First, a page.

Outdoor learning is a multi-dimensional concept embracing three
dimensions: `outdoor/adventure-sport activities', `personal development'
and `environmental/sustainability education'. Its potential across
curricula has been recognised in UK and international policy contexts.
Research by Beames, Higgins, Nicol and Ross, and collaborators since 2000,
has led directly to national and international developments: 1. Scottish
Government (SG) policy on local outdoor learning; 2. SG and General
Teaching Council for Scotland policy on sustainability education and
outdoor learning; 3. specialist degree programmes, and continuing
professional development for UK and overseas teachers. Related work has
supported policy developments on recreational and educational countryside
This case study concerns a body of research conducted at Plymouth
University on outdoor and experiential learning. The research has impacted
upon children and schools through developing outdoor learning approaches
and schools making changes to the school physical environment to support
learning. It has also impacted upon practitioners and their practices and
influenced the review of outdoor learning curriculum in Victoria
(Australia). It has led to a successful Lottery bid, led by the Silvanus
Trust, which is having a direct impact on practitioners and their approach
to understanding outdoor learning and well-being.
Researchers from Oxford Brookes University have significantly contributed
improvements to teaching and learning through an evidence-based approach.
influenced practice and policies, whilst challenging public perceptions
about the impact of
education. Through their partnership with the University of Westminster,
the Westminster Centre
for Excellence in Teacher Training has improved teaching and learning in
the Learning and Skills
Sector, engaged with the design and delivery of enterprise education
programmes for Further
Education leaders and championed the status of vocational education. They
contributed to public debates and their research continues to be
disseminated and used in training
throughout the UK.
Established in 2002 in London Metropolitan University's Faculty of
Computing, Gamelab UK is
a research and innovation centre in interactive educational media. By
`pushing the envelope' in
production and development Gamelab has become the pre-eminent centre for
development of TV, and interactive media and games, for audiences and
special education needs. Gamelab's impact includes over seven hours of
television output for
the BBC, eight BAFTA nominations since 2008 and a range of published, and
innovative, games and interactive software for children, teenagers and
young adults with
sensory impairments, learning difficulties and other disabilities.
Our research on learning using mobile technologies has impacted on:
Research by Melanie Nind of the University of Southampton and her
collaborator (Hewett) has had a national and international impact on the
practice of professionals who teach people with severe learning
disabilities. The Intensive Interaction approach is included in UK
National Curriculum guidance, the Government's Strategy for people with
learning disabilities, and it is used across education, psychology, social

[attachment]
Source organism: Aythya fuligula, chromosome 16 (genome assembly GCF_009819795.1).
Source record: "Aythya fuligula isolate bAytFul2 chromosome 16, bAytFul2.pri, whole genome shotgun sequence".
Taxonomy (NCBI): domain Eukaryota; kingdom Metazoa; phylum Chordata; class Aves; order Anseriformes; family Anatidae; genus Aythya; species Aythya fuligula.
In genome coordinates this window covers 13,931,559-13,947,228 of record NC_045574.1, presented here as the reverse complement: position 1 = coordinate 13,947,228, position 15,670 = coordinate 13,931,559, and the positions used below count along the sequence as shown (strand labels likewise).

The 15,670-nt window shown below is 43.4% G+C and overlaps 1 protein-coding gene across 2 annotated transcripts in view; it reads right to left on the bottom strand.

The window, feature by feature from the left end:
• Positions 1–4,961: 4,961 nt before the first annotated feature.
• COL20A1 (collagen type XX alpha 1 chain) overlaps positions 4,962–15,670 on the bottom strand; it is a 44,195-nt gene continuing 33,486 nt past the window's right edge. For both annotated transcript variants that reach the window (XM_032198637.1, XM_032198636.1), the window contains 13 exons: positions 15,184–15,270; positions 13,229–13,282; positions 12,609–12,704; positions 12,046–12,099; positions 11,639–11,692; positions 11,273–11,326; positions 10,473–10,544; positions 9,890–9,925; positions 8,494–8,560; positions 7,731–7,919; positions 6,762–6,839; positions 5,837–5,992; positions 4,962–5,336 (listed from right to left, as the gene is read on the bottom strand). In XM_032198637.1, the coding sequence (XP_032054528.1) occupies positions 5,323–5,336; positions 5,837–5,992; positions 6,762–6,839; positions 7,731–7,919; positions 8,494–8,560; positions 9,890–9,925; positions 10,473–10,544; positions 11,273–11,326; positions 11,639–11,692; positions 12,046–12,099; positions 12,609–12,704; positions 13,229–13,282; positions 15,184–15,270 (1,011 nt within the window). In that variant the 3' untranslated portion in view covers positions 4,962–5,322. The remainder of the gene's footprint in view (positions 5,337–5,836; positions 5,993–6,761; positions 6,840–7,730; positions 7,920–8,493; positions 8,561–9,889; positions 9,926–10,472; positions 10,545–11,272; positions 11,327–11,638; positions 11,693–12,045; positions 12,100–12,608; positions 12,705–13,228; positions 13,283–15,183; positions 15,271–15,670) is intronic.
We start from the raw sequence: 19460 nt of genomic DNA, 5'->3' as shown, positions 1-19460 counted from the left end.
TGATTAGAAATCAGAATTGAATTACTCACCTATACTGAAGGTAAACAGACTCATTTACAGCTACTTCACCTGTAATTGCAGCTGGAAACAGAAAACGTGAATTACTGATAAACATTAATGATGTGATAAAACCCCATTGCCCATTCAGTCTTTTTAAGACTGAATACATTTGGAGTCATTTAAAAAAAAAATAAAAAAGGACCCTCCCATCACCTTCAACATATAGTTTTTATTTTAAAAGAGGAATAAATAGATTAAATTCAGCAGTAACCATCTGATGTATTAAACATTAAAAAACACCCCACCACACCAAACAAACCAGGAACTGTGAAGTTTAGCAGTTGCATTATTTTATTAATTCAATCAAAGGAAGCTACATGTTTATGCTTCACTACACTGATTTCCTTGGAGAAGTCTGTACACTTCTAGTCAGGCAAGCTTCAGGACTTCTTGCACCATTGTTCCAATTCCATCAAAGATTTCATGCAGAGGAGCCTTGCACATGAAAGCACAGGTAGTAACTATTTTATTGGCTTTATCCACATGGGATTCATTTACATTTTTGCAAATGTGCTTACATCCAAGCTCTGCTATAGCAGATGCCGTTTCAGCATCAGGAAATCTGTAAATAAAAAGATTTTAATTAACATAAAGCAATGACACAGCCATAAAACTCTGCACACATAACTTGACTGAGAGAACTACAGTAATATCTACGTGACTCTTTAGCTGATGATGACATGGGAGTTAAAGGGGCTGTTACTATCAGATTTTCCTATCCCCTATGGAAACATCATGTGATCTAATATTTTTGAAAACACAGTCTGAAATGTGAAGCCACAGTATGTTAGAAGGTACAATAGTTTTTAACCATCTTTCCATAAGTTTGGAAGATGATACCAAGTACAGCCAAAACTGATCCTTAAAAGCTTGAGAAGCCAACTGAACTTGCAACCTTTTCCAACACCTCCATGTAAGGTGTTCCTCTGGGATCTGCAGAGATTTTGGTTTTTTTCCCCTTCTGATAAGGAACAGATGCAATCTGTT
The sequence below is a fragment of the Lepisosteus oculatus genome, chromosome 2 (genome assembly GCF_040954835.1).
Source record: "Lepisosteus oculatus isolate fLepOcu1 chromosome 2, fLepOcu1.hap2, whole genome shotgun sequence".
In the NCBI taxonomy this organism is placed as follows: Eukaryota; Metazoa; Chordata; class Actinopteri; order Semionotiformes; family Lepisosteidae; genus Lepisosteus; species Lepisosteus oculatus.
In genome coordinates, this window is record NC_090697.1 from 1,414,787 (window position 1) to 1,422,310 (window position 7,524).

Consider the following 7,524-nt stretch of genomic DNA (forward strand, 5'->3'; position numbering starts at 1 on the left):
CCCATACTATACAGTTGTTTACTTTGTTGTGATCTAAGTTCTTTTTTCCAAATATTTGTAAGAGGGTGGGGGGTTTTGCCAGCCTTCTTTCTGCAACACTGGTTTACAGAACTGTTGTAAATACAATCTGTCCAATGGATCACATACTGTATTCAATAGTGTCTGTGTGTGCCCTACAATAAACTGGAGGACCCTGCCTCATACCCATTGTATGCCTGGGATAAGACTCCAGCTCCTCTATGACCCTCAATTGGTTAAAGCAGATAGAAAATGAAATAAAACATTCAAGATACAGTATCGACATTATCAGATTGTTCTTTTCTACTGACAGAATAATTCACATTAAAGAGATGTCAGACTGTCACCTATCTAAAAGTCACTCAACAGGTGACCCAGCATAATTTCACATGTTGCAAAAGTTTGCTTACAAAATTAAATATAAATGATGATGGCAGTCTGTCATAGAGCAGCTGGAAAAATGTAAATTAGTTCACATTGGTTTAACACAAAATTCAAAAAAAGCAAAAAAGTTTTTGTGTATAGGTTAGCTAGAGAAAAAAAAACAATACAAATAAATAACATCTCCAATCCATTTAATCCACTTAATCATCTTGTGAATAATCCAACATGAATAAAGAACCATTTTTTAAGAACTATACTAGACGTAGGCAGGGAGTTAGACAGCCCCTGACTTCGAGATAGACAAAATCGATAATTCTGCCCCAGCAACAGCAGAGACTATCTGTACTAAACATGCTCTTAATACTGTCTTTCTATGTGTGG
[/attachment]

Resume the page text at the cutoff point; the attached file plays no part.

care and speech and occupational therapies. Nind's research has shaped the
implementation of Intensive Interaction, and provided practitioners in
Eastern Europe, New Zealand, and Australia with new data and concepts that
help to inform practice to enrich the lives of a vulnerable population.
The University of Aberdeen's £1.4M Inclusive Practice Project has
approaches to teacher education to create classrooms where all children
can learn through full
participation in the school community, without the stigmatisation that
comes from ability labelling.
The Project has driven major changes in teacher education, in primary and
classroom environments in Scotland and beyond. The Project is responsible
for major changes to
initial teacher education and ongoing professional teacher education
programmes and is
influencing education policy in Scotland and abroad.
This case study details the impact of research at Durham University
Business School (DUBS) in changing the way that notions of enterprise are
used within education to develop the personal attributes of young people.
This "enterprise approach" has been widely adopted within primary,
secondary and tertiary educational institutions across the UK and
internationally. The impact of the research is significant in reshaping
curriculum and learning in different levels of education - towards
producing "enterprising young people" regardless of the subject being
studied. The reach of the research is reflected in its application across
all levels of education (primary, secondary and tertiary) as well as in
the numbers of institutions — across a wide range of countries — who have
adopted the model.
Some research achieves apparent impact because it travels in the same
direction as the prevailing political wind. The researchers featured here
have often headed into that wind by arguing that England should close the
academic-vocational divide and establish a unified and inclusive 14-19
education and training system that meets the needs of all learners. They
have consequently made an important contribution to critical public debate
on education policy and have helped to shape the thinking of teaching
unions, government commissions, awarding bodies and local authorities.
Their ideas have proved influential not only in England and Wales but also
Pedagogical practices, actions and interactions in early years
educational settings are of considerable significance for children's
subsequent lives. Stephen's research has influenced provision and practice
in Ireland, Australia and the USA, as well as in the countries of the UK.
Her work on early years Gaelic provision has shaped national policy in